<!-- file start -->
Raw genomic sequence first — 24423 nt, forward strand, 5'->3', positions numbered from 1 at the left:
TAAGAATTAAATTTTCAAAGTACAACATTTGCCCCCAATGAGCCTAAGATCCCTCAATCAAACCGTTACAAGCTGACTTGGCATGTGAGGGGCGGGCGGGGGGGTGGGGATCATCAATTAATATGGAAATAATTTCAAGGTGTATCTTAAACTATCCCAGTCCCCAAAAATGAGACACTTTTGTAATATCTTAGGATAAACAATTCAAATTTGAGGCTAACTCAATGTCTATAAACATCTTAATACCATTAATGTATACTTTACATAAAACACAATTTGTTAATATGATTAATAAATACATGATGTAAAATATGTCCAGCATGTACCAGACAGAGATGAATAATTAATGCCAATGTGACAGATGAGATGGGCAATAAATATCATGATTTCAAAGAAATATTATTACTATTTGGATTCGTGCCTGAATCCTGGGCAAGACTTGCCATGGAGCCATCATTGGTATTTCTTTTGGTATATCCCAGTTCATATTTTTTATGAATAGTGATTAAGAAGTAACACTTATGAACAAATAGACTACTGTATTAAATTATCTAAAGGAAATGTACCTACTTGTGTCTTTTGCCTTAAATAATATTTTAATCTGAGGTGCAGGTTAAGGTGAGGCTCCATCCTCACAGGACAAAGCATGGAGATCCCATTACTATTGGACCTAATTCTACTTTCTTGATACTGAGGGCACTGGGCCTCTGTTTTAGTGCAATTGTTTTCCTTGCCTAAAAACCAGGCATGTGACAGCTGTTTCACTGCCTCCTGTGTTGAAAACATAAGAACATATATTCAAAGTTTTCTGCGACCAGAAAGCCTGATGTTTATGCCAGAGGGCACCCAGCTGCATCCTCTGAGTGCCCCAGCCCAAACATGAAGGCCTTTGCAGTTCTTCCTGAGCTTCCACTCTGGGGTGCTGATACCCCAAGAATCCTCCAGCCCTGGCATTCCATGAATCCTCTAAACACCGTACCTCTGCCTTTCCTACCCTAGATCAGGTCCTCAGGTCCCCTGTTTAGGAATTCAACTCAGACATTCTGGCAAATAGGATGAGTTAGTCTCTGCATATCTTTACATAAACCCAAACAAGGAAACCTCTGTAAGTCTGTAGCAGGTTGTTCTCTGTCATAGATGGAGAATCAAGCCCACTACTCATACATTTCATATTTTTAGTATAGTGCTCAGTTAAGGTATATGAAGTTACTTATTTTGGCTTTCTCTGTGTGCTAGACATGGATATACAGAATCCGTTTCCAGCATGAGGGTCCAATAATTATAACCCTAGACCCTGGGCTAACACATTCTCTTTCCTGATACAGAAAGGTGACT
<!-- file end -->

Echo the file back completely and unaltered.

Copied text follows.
Raw genomic sequence first — 24423 nt, forward strand, 5'->3', positions numbered from 1 at the left:
TAAGAATTAAATTTTCAAAGTACAACATTTGCCCCCAATGAGCCTAAGATCCCTCAATCAAACCGTTACAAGCTGACTTGGCATGTGAGGGGCGGGCGGGGGGGTGGGGATCATCAATTAATATGGAAATAATTTCAAGGTGTATCTTAAACTATCCCAGTCCCCAAAAATGAGACACTTTTGTAATATCTTAGGATAAACAATTCAAATTTGAGGCTAACTCAATGTCTATAAACATCTTAATACCATTAATGTATACTTTACATAAAACACAATTTGTTAATATGATTAATAAATACATGATGTAAAATATGTCCAGCATGTACCAGACAGAGATGAATAATTAATGCCAATGTGACAGATGAGATGGGCAATAAATATCATGATTTCAAAGAAATATTATTACTATTTGGATTCGTGCCTGAATCCTGGGCAAGACTTGCCATGGAGCCATCATTGGTATTTCTTTTGGTATATCCCAGTTCATATTTTTTATGAATAGTGATTAAGAAGTAACACTTATGAACAAATAGACTACTGTATTAAATTATCTAAAGGAAATGTACCTACTTGTGTCTTTTGCCTTAAATAATATTTTAATCTGAGGTGCAGGTTAAGGTGAGGCTCCATCCTCACAGGACAAAGCATGGAGATCCCATTACTATTGGACCTAATTCTACTTTCTTGATACTGAGGGCACTGGGCCTCTGTTTTAGTGCAATTGTTTTCCTTGCCTAAAAACCAGGCATGTGACAGCTGTTTCACTGCCTCCTGTGTTGAAAACATAAGAACATATATTCAAAGTTTTCTGCGACCAGAAAGCCTGATGTTTATGCCAGAGGGCACCCAGCTGCATCCTCTGAGTGCCCCAGCCCAAACATGAAGGCCTTTGCAGTTCTTCCTGAGCTTCCACTCTGGGGTGCTGATACCCCAAGAATCCTCCAGCCCTGGCATTCCATGAATCCTCTAAACACCGTACCTCTGCCTTTCCTACCCTAGATCAGGTCCTCAGGTCCCCTGTTTAGGAATTCAACTCAGACATTCTGGCAAATAGGATGAGTTAGTCTCTGCATATCTTTACATAAACCCAAACAAGGAAACCTCTGTAAGTCTGTAGCAGGTTGTTCTCTGTCATAGATGGAGAATCAAGCCCACTACTCATACATTTCATATTTTTAGTATAGTGCTCAGTTAAGGTATATGAAGTTACTTATTTTGGCTTTCTCTGTGTGCTAGACATGGATATACAGAATCCGTTTCCAGCATGAGGGTCCAATAATTATAACCCTAGACCCTGGGCTAACACATTCTCTTTCCTGATACAGAAAGGTGACT